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[1] Sir John Kempt was a long-serving officer who was commissioned as an Ensign in 1783 in the 101st Foot, and was a Colonel by 1829. He fought in Egypt, Holland, Spain and at Waterloo, where he was wounded.

[2] All searches can either start using the Adobe Reader Search facility, or by using the index at the rear of the volume. Here we locate him in the Army List Index, showing multiple entries. The numbers are page numbers, which do not match the same page numbers on the Reader, but in the original list. However, it is easy to find them.

[3] Kempt's name first appears in the rank listings. By 1832 he was a Lieutenant General, one of the senior officers of the Army. His entry shows his basic details and indicates some of his campaign medals and current posting. The second column shows his date of commission as a Major General.

[5] While he had served with several Regiments, in 1832 he was on paper with the 40th Foot (2nd Somersets) as their Colonel, a position he had been in since 8 January 1829, according to the List.

[6] While he was the Colonel of the 40th Foot, he was in fact also commander of the Fort William Garrison in Scotland, as shown here. The amount shown is the pay he was on 'per diem' (per day) for this posting.

[4] Kempt's extensive military career had also taken him to North America (Canada) where much of the British Army had served after Waterloo. The information on this page shows the date he was commissioned as a Lieutenant General in America.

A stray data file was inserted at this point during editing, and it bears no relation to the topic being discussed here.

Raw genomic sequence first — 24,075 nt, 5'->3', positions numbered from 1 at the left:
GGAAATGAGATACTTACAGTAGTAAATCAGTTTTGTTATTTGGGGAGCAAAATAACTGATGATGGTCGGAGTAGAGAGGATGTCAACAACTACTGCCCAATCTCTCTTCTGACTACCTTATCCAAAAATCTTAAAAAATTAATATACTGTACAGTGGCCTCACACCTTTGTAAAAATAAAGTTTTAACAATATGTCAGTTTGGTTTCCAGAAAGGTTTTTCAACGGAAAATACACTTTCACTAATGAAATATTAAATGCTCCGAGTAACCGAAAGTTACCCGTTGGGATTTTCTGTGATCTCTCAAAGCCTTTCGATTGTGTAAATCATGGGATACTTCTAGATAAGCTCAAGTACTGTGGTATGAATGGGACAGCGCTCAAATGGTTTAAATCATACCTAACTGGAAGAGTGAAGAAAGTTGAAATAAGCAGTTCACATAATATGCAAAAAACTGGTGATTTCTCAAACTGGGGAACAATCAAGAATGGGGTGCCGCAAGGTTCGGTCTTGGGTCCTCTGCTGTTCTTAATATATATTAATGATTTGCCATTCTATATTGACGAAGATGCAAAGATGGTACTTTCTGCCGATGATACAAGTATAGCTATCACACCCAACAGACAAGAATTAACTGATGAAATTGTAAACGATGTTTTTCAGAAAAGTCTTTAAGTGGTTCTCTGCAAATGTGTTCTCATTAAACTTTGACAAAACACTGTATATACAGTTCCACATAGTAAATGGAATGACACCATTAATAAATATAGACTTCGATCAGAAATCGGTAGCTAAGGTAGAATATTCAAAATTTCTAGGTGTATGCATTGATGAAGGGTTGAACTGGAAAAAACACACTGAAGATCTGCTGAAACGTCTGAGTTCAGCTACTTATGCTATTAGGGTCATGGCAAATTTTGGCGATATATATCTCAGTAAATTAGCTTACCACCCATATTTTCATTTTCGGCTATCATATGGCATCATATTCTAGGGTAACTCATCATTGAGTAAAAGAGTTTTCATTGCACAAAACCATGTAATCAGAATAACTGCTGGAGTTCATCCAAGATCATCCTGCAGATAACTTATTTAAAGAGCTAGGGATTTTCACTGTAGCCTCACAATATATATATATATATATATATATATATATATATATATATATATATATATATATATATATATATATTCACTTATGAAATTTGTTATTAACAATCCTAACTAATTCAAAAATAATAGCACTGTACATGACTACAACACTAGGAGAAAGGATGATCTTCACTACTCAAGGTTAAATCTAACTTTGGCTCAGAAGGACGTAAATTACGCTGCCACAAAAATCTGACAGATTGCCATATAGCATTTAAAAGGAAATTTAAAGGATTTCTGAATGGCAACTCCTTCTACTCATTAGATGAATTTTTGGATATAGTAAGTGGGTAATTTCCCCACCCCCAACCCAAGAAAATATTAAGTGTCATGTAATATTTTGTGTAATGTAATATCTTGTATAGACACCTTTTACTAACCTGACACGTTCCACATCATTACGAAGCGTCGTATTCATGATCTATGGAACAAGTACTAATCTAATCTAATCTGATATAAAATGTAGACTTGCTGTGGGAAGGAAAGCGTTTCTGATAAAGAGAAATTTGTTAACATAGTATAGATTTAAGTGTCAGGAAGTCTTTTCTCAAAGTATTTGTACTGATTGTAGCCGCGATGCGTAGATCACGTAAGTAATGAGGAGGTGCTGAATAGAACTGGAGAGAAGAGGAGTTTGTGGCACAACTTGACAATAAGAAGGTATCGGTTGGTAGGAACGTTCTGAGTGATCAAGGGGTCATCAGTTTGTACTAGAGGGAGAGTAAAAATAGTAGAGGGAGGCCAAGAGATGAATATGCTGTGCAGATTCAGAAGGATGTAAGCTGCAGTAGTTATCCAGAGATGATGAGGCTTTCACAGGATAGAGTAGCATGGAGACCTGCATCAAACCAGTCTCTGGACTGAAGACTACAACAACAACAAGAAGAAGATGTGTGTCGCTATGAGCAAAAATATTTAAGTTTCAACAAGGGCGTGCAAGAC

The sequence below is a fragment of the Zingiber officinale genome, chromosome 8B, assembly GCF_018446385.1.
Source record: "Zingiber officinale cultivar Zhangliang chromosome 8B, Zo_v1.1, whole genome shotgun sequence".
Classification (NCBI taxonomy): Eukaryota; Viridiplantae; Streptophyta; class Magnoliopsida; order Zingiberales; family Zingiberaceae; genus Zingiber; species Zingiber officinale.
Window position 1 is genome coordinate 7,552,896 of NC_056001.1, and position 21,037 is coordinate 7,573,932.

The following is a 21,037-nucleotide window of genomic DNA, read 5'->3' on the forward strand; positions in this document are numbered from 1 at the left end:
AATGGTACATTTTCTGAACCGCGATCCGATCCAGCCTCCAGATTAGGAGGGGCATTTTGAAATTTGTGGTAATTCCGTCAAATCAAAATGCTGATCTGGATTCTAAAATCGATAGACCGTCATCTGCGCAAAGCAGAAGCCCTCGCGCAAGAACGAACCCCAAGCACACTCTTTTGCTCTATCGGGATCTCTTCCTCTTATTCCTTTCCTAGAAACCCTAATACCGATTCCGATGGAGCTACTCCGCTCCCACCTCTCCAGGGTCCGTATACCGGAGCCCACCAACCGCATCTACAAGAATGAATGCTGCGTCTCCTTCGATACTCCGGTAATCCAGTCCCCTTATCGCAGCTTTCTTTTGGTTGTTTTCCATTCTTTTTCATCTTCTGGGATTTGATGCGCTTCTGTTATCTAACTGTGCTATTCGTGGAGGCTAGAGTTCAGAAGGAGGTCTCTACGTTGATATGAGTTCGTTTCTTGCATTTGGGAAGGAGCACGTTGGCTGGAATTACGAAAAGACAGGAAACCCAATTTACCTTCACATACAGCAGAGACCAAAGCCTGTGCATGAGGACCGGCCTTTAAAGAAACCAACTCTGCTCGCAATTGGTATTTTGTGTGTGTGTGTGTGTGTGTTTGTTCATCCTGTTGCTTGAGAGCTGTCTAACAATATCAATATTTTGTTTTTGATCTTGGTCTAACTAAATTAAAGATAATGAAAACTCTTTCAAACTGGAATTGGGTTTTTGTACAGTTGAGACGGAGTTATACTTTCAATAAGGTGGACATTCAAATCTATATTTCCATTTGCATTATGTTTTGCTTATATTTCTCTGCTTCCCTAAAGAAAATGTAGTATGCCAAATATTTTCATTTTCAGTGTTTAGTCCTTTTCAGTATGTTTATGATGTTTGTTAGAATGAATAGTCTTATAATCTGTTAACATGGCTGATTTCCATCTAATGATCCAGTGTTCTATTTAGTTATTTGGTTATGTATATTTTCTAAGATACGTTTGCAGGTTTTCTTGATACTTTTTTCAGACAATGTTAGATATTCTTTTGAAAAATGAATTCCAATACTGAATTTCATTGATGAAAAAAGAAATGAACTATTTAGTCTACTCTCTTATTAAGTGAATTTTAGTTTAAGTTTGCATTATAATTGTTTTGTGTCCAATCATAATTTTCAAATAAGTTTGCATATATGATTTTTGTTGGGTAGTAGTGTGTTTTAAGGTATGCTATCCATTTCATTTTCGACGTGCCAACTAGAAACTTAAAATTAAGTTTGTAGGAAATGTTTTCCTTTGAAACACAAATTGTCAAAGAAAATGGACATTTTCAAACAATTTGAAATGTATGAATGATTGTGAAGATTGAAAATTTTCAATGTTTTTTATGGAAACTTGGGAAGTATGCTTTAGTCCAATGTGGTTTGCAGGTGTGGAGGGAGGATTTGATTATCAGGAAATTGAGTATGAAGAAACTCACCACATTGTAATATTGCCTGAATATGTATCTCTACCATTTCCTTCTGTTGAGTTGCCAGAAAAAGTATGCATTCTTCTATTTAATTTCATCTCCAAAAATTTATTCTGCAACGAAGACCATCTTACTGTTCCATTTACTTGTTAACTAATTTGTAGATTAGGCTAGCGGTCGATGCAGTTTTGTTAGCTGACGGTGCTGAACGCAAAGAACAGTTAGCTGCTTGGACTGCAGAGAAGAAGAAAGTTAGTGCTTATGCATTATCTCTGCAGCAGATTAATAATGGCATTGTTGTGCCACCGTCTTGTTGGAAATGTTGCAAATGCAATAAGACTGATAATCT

[5] While he had served with several Regiments, in 1832 he was on paper with the 40th Foot (2nd Somersets) as their Colonel, a position he had been in since 8 January 1829, according to the List.

[6] While he was the Colonel of the 40th Foot, he was in fact also commander of the Fort William Garrison in Scotland, as shown here. The amount shown is the pay he was on 'per diem' (per day) for this posting.

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[7] His other duties as a senior officer saw him in the post as Master General of the Ordnance, which put him as the most senior officer in the Royal Artillery and Royal Engineers. This information is confirmed on pages 307 and 327. Control of the ordnance meant he was responsible for supplying ammunition, equipment and special weaponry to these two important branches of the Army.

[8] Although not in the Index, page 90 shows his 'Honorary Distinctions'. These include the symbol denoting the Waterloo Medal, and the 'Cross' which was the Military General Service Medal with clasps for the various battles against Napoleon's armies he fought. This page also indicates his early service in the Peninsula War was as a Lieutenant Colonel in the Light Infantry and latterly with the 7th Hussars.

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[9] Armed with this 'snap shot' of Sir John Kempt's career as it was in 1832, the next step would be The National Archives. Medal Rolls in WO100 would confirm his entitlement, and a service record may exist in WO76, although this is rare for officers from this period. A leaflet on sources of officer biography can be downloaded from www.nationalarchives.gov.uk/ militaryhistory.

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